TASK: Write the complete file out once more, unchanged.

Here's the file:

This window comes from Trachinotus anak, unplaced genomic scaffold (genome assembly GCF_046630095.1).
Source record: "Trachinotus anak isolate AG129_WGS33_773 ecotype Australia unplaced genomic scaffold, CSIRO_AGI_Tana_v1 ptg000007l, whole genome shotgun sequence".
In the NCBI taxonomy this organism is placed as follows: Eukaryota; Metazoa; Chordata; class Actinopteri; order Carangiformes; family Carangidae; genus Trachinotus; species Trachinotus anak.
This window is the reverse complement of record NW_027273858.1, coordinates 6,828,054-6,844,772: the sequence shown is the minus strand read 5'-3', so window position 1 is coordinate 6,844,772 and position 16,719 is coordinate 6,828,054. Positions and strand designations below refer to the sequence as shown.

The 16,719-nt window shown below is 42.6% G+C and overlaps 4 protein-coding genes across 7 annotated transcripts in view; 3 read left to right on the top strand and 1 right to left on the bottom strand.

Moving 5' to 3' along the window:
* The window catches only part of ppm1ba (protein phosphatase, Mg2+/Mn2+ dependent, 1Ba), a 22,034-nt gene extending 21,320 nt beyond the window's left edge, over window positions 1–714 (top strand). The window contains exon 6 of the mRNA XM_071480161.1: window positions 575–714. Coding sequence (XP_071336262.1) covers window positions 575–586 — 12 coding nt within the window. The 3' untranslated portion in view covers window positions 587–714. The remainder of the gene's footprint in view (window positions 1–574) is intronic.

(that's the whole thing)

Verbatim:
This window comes from Trachinotus anak, unplaced genomic scaffold (genome assembly GCF_046630095.1).
Source record: "Trachinotus anak isolate AG129_WGS33_773 ecotype Australia unplaced genomic scaffold, CSIRO_AGI_Tana_v1 ptg000007l, whole genome shotgun sequence".
In the NCBI taxonomy this organism is placed as follows: Eukaryota; Metazoa; Chordata; class Actinopteri; order Carangiformes; family Carangidae; genus Trachinotus; species Trachinotus anak.
This window is the reverse complement of record NW_027273858.1, coordinates 6,828,054-6,844,772: the sequence shown is the minus strand read 5'-3', so window position 1 is coordinate 6,844,772 and position 16,719 is coordinate 6,828,054. Positions and strand designations below refer to the sequence as shown.

The 16,719-nt window shown below is 42.6% G+C and overlaps 4 protein-coding genes across 7 annotated transcripts in view; 3 read left to right on the top strand and 1 right to left on the bottom strand.

Moving 5' to 3' along the window:
* The window catches only part of ppm1ba (protein phosphatase, Mg2+/Mn2+ dependent, 1Ba), a 22,034-nt gene extending 21,320 nt beyond the window's left edge, over window positions 1–714 (top strand). The window contains exon 6 of the mRNA XM_071480161.1: window positions 575–714. Coding sequence (XP_071336262.1) covers window positions 575–586 — 12 coding nt within the window. The 3' untranslated portion in view covers window positions 587–714. The remainder of the gene's footprint in view (window positions 1–574) is intronic.